Retainers: The Freelancer's Guide to a Steady Paycheck4 min read
Retainer (noun) : A fee paid in advance to someone, in order to secure their services for use when required.
Irregular income is one of the challenges freelancers have to face, especially when starting off. We tend to burn through clients faster than George R. R. Martin kills off characters and attaining consistent work can feel like far-fetched dream.
This is where retainers come in.
Simply put, a retainer is an agreement between your client and you, wherein they pay you a set amount each month. The amount is determined by the overall scope of the ongoing services rendered, and is oftentimes not tied to specific projects or deliverables. Instead, it’s a more strategic partnership by which a client is entrusting you as an ongoing resource.
Retainers are different from project-based work in many ways, but most importantly, you will be paid for reserving time for the client whenever they need work done. You can’t tell them, “Sorry, I am busy. Can this wait till next week?”
Typically, a certain amount will be agreed up for a certain number of hours or tasks. This may be slightly lower than your hourly rate, but not necessarily. So, for instance, a client might pay you a retainer of $1,000 per month for 10 hours of your time. By the end of the month they might have only used 7. 5 or no hours at all. Irrespective, the number of hours left do not carry over to the next month. The clock starts again with $1,000 for 10 hours of your time.
What kind of work is suitable for retainers
Some industries are more conducive to retainer work than others. If you have a certain client coming back again and again for routine work, drafting up a new contract and SOW that is designed as a retainer arrangement is a good way to go.
In software development, for instance, staffing someone to handle maintenance tasks on a retainer basis is a common practice. Handling copywriting work as and when it arises is another example.
In general, you can draw up retainers for:
- Being available for emergency issues or services
- Delivering fast turnaround for routine projects
- Regular consulting or strategy suggestions
- Handling routine maintenance work
- Handling repetitive tasks that the client may not have the bandwidth to handle
The biggest pros are quite obvious: You’ll get more regular work, recurring income, financial stability, loyal clients and you won’t have to spend as much time chasing down leads. At the same time, clients benefit from the assurance that you’re on call as needed. And they don’t have to waste their time vetting new resources all the time.
The clients you can get on retainer are more valuable than any leads you can chase. They are not only sources of consistent income, they are also clients who value your work highly and respect your skills—and that, as freelancers, are clients we should all be looking for.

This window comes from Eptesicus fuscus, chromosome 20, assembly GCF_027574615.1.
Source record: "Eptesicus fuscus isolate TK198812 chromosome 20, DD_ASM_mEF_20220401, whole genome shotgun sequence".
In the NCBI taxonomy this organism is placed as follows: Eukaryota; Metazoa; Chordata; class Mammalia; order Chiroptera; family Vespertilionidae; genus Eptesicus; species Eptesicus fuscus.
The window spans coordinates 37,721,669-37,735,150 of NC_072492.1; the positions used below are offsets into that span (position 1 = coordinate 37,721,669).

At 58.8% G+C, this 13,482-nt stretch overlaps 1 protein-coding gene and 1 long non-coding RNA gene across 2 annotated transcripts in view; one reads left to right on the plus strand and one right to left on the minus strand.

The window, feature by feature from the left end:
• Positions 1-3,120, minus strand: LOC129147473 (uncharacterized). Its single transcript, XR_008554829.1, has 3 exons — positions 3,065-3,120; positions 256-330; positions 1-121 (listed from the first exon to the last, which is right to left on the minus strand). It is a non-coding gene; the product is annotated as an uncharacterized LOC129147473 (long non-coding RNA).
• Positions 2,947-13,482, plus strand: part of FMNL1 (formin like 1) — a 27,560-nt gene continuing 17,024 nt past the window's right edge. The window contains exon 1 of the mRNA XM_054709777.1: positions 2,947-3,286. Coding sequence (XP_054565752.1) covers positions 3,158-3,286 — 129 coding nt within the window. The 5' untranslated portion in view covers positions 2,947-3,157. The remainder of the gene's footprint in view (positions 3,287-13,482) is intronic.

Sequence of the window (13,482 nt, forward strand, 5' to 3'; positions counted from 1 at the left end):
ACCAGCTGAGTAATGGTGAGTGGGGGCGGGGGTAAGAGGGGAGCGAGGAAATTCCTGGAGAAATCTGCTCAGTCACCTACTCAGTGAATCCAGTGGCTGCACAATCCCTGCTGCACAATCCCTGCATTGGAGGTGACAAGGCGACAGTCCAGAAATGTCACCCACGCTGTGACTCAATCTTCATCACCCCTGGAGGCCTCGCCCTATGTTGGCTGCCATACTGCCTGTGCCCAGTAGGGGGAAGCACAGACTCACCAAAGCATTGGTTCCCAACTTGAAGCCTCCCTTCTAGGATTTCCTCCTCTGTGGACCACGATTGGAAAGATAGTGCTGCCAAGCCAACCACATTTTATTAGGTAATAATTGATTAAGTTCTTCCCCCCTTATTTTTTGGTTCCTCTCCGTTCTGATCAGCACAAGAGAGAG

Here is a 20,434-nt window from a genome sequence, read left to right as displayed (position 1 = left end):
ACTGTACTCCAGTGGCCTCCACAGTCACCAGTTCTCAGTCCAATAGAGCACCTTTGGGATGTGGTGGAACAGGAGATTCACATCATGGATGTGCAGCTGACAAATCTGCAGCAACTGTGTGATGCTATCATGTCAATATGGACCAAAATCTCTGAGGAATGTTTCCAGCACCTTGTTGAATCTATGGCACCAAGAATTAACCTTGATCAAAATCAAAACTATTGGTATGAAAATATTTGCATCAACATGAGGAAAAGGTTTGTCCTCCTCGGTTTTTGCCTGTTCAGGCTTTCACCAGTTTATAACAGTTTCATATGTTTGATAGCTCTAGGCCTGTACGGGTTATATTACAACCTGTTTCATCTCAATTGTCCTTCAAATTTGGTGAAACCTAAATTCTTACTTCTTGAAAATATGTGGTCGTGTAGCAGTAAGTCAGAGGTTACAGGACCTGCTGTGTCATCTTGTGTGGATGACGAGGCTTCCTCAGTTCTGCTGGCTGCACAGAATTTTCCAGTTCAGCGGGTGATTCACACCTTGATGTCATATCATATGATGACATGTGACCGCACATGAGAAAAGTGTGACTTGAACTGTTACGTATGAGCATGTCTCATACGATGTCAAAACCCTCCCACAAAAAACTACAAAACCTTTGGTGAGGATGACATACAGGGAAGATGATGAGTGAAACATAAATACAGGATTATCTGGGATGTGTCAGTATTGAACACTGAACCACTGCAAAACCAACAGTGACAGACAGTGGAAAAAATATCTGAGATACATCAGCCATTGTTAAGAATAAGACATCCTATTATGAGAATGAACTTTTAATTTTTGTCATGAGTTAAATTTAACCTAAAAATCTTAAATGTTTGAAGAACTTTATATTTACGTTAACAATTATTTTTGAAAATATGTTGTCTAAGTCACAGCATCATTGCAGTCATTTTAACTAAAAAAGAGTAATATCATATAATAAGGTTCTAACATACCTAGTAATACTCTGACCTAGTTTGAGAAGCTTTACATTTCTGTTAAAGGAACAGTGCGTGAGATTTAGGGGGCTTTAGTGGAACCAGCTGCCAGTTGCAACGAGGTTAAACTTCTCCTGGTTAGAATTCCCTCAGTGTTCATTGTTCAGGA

Some freelancers tend to overbook on retainers. If you have a few big projects running and your retainer clients send in their work too, you may find yourself in a pickle. Because, with retainers, you really need to keep those hours available.
If you know the work from a particular client will be light despite the retainer, you can, of course, take on more projects, but it’s a risky practice. A cardinal rule of freelance is to avoid over-extending, over-promising and under-delivering. That is a very easy way to lose a client’s trust (and lose work in some cases).
Nanette Miner, who has been freelancing for more than 25 years, says, “I have experienced no cons. In fact, in one case, the client that hired me got fired by the company, but since I was under contract with a retainer, I continued to get paid for three months, without having to do any work!”
The retainer agreement
As with any other project you may take on as a freelancer, it is crucial to get your retainer agreement down in writing. Nothing should be verbal. As we’ve written before here on Hustle&Co, 71 percent of freelancers say they’ve been stiffed by a client, and many times this is due to miscommunications that begin with a vague SOW and contract. If you want a starting point for drafting up a contract, AND CO and the Freelancers Union have you covered with the Freelance Contract.
Be sure to discuss and include these details into the contract, even with a client you trust implicitly:
- The retainer amount you’d be paid every month
- The kind and amount of work you’d be expected to do
- The date you’d receive your payment, and method by which you will be paid
- How much in advance you need to be told about the work the client expects each month
- The notice period that you or the client need to give each other if either of you decides to end the retainer relationship
- An end date for the retainer, just so that you can re-assess the terms of the retainer and revise your rates if you need to
If you don’t already work on retainer, it might be worth it to give it a try. When handled correctly, it’s a win-win for freelancers and clients.
What has your experience been with retainer agreements? Let’s discuss in the comments below!